The Story of Sigurd the Volsung and the Fall of the Niblungs, by William Morris

Book II.


Now this is the first book of the life and death of Sigurd the Volsung, and therein is told of the birth of him, and of his dealings with Regin the master of masters, and of his deeds in the waste places of the Earth.

Of the birth of Sigurd the son of Sigmund.

Peace lay on the land of the Helper and the house of Elf his son;

There merry men went bedward when their tide of toil was done,

And glad was the dawn’s awakening, and the noon-tide fair and glad:

There no great store had the franklin, and enough the hireling had;

And a child might go unguarded the length and breadth of the land

With a purse of gold at his girdle and gold rings on his hand. ’Twas a country of cunning craftsmen, and many a thing they wrought,

That the lands of storm desired, and the homes of warfare sought.

But men deemed it o’er-well warded by more than its stems of fight,

And told how its earth-born watchers yet lived of plenteous might.

So hidden was that country, and few men sailed its sea,

And none came o’er its mountains of men-folk’s company.

But fair-fruited, many-peopled, it lies a goodly strip, ’Twixt the mountains cloudy-headed and the sea-flood’s surging lip,

And a perilous flood is its ocean, and its mountains, who shall tell

What things in their dales deserted and their wind-swept heaths may dwell.

Now a man of the Kings, called Gripir, in this land of peace abode:

The son of the Helper’s father, though never lay his load

In the womb of the mother of Kings that the Helper’s brethren bore;

But of Giant kin was his mother, of the folk that are seen no more;

Though whiles as ye ride some fell-road across the heath there comes

The voice of their lone lamenting o’er their changed and conquered homes.

A long way off from the sea-strand and beneath the mountains’ feet

Is the high-built hall of Gripir, where the waste and the tillage meet;

A noble and plentiful house, that a little men-folk fear.

But beloved of the crag-dwelling eagles and the kin of the woodland deer.

A man of few words was Gripir, but he knew of all deeds that had been,

And times there came upon him, when the deeds to be were seen:

No sword had he held in his hand since his father fell to field,

And against the life of the slayer he bore undinted shield:

Yet no fear in his heart abided, nor desired he aught at all,

But he noted the deeds that had been, and looked for what should befall.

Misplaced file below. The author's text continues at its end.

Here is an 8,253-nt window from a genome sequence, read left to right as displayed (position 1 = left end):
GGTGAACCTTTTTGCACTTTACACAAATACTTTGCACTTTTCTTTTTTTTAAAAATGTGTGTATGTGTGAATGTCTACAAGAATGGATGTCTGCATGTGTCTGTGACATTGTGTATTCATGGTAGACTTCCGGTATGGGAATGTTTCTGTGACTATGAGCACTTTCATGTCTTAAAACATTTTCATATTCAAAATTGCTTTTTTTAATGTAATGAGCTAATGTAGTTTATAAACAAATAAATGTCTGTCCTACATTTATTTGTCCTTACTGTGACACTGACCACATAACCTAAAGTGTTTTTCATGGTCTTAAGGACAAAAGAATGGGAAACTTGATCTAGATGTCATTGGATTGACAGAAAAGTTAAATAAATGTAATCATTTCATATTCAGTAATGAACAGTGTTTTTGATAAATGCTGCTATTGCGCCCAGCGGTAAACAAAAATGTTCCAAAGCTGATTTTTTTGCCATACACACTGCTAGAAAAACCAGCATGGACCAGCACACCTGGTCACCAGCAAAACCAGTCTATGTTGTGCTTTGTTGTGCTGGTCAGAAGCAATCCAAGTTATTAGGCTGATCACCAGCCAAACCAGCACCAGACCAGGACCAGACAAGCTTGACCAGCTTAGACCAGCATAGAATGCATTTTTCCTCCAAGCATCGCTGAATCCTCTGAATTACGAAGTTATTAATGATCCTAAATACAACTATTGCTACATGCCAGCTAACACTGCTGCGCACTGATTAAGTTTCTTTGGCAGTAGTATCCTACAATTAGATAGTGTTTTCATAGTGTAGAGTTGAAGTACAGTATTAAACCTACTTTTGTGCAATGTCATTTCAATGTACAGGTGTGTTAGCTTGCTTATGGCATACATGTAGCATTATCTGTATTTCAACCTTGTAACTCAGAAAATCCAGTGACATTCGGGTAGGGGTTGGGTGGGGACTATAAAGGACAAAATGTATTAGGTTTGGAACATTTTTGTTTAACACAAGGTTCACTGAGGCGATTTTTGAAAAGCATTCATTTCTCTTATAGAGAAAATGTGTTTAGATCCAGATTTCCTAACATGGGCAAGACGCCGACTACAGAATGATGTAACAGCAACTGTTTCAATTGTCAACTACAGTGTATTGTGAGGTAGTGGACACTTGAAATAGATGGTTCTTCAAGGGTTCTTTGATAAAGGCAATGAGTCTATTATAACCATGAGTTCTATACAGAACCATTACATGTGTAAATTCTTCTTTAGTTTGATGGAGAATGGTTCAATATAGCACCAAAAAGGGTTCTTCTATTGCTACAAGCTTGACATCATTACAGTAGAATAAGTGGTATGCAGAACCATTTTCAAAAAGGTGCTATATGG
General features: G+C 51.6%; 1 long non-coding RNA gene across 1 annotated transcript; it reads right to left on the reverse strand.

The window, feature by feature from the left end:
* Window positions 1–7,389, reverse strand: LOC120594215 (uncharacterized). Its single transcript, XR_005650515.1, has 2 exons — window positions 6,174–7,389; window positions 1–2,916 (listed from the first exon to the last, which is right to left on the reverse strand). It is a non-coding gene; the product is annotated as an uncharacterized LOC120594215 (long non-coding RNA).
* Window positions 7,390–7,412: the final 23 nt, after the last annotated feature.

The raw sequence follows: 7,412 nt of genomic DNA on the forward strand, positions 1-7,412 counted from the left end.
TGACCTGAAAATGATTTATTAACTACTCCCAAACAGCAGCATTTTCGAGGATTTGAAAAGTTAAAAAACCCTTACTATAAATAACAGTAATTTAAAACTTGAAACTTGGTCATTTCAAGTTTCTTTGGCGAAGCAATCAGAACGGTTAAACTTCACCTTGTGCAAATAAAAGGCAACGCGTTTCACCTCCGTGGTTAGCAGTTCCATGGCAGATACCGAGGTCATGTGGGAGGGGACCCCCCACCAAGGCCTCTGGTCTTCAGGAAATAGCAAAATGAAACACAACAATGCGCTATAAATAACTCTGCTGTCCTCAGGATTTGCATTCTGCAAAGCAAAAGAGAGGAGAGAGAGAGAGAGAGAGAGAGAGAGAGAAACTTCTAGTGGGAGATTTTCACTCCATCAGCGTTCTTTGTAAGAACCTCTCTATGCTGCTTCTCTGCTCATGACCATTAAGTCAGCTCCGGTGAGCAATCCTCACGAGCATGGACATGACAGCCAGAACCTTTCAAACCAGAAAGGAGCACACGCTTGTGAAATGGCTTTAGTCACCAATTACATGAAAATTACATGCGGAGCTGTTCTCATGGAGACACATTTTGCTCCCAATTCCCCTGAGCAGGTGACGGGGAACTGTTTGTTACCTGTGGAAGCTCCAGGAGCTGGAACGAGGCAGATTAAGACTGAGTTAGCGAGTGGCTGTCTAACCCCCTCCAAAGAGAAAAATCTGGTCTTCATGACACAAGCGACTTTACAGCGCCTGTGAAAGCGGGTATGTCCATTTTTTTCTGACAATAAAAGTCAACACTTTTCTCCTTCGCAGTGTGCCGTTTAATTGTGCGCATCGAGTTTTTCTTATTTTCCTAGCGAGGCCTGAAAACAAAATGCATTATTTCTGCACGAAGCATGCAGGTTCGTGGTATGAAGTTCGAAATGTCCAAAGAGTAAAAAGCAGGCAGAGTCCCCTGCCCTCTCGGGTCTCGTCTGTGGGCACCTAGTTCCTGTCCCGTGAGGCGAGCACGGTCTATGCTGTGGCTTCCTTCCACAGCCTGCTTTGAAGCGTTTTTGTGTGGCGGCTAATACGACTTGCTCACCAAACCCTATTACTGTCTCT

Again, in the house of the Helper there dwelt a certain man

Beardless and low of stature, of visage pinched and wan:

So exceeding old was Regin, that no son of man could tell

In what year of the days passed over he came to that land to dwell:

But the youth of King Elf had he fostered, and the Helper’s youth thereto,

Yea and his father’s father’s: the lore of all men he knew,

And was deft in every cunning, save the dealings of the sword:

So sweet was his tongue-speech fashioned, that men trowed his every word;

His hand with the harp-strings blended was the mingler of delight

With the latter days of sorrow; all tales he told aright;

The Master of the Masters in the smithying craft was he;

And he dealt with the wind and the weather and the stilling of the sea;

Nor might any learn him leech-craft, for before that race was made,

And that man-folk’s generation, all their life-days had he weighed.

In this land abideth Hiordis amid all people’s praise

Till cometh the time appointed: in the fulness of the days

Through the dark and the dusk she travailed, till at last in the dawning hour

Have the deeds of the Volsungs blossomed, and born their latest flower;

In the bed there lieth a man-child, and his eyes look straight on the sun,

And lo, the hope of the people, and the days of a king are begun.

Men say of the serving-women, when they cried on the joy of the morn,

When they handled the linen raiment, and washed the king new-born,

When they bore him back unto Hiordis, and the weary and happy breast,

And bade her be glad to behold it, how the best was sprung from the best,

Yet they shrank in their rejoicing before the eyes of the child,

So bright and dreadful were they; yea though the spring morn smiled,

And a thousand birds were singing round the fair familiar home,

And still as on other mornings they saw folk go and come,

Yet the hour seemed awful to them, and the hearts within them burned

As though of fateful matters their souls were newly learned.

But Hiordis looked on the Volsung, on her grief and her fond desire,

And the hope of her heart was quickened, and her joy was a living fire;

And she said: “Now one of the earthly on the eyes of my child hath gazed

Nor shrunk before their glory, nor stayed her love amazed:

I behold thee as Sigmund beholdeth — and I was the home of thine heart —

Woe’s me for the day when thou wert not, and the hour when we shall part!”

Then she held him a little season on her weary and happy breast

And she told him of Sigmund and Volsung and the best sprung forth from the best:

She spake to the new-born baby as one who might understand,